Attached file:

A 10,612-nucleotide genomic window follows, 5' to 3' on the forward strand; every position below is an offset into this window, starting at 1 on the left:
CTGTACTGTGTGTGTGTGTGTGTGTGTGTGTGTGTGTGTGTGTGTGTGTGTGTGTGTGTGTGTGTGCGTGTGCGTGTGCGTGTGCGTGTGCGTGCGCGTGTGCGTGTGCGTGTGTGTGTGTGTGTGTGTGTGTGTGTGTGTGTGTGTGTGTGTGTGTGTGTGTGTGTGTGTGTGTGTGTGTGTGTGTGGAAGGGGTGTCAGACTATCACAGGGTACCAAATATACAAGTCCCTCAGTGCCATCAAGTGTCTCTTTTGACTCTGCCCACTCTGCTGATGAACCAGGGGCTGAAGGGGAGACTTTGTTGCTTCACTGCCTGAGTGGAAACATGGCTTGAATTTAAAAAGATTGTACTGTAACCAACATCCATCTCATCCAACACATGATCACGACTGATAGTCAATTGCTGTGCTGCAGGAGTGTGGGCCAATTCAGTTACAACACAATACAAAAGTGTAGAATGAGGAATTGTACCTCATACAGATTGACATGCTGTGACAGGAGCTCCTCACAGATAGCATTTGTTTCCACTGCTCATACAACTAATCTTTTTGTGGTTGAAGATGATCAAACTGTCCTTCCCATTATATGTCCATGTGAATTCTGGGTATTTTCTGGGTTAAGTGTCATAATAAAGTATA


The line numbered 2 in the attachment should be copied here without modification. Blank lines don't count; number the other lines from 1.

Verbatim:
CTGTACTGTGTGTGTGTGTGTGTGTGTGTGTGTGTGTGTGTGTGTGTGTGTGTGTGTGTGTGTGTGCGTGTGCGTGTGCGTGTGCGTGTGCGTGCGCGTGTGCGTGTGCGTGTGTGTGTGTGTGTGTGTGTGTGTGTGTGTGTGTGTGTGTGTGTGTGTGTGTGTGTGTGTGTGTGTGTGTGTGTGTGGAAGGGGTGTCAGACTATCACAGGGTACCAAATATACAAGTCCCTCAGTGCCATCAAGTGTCTCTTTTGACTCTGCCCACTCTGCTGATGAACCAGGGGCTGAAGGGGAGACTTTGTTGCTTCACTGCCTGAGTGGAAACATGGCTTGAATTTAAAAAGATTGTACTGTAACCAACATCCATCTCATCCAACACATGATCACGACTGATAGTCAATTGCTGTGCTGCAGGAGTGTGGGCCAATTCAGTTACAACACAATACAAAAGTGTAGAATGAGGAATTGTACCTCATACAGATTGACATGCTGTGACAGGAGCTCCTCACAGATAGCATTTGTTTCCACTGCTCATACAACTAATCTTTTTGTGGTTGAAGATGATCAAACTGTCCTTCCCATTATATGTCCATGTGAATTCTGGGTATTTTCTGGGTTAAGTGTCATAATAAAGTATA